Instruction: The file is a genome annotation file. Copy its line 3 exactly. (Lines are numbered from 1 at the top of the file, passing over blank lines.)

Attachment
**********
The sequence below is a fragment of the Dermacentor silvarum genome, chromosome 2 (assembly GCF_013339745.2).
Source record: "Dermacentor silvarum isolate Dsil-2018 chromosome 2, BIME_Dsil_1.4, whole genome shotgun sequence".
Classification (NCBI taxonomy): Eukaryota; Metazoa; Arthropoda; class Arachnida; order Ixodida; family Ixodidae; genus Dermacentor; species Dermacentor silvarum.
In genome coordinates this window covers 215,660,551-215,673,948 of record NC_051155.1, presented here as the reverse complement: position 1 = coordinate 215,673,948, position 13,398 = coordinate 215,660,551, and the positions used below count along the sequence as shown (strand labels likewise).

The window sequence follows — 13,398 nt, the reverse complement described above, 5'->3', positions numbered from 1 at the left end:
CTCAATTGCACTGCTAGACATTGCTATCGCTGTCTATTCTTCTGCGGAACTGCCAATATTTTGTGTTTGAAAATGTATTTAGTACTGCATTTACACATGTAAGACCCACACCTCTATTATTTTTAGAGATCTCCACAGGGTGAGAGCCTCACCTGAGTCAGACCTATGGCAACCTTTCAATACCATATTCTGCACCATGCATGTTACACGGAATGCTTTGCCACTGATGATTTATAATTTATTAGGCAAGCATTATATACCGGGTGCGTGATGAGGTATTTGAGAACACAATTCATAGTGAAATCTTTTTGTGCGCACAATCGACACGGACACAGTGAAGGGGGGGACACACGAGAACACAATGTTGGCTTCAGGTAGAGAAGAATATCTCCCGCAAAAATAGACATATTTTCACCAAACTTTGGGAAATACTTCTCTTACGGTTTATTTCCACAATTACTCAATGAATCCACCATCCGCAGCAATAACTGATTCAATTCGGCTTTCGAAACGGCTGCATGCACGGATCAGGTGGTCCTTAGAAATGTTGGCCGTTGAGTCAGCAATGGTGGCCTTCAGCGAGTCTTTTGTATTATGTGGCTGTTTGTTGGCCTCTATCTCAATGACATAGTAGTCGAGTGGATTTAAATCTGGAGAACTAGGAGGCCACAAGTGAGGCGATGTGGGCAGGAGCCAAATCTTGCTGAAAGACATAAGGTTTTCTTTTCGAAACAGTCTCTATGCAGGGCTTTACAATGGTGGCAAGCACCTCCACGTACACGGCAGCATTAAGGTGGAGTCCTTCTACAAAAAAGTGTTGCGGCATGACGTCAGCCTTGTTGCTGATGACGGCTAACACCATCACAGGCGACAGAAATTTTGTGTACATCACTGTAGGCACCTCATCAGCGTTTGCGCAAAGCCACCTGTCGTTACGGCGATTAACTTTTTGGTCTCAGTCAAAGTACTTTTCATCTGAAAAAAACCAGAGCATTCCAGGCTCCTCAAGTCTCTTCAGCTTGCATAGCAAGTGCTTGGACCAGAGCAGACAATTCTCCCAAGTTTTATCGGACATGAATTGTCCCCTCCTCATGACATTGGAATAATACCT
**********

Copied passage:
Classification (NCBI taxonomy): Eukaryota; Metazoa; Arthropoda; class Arachnida; order Ixodida; family Ixodidae; genus Dermacentor; species Dermacentor silvarum.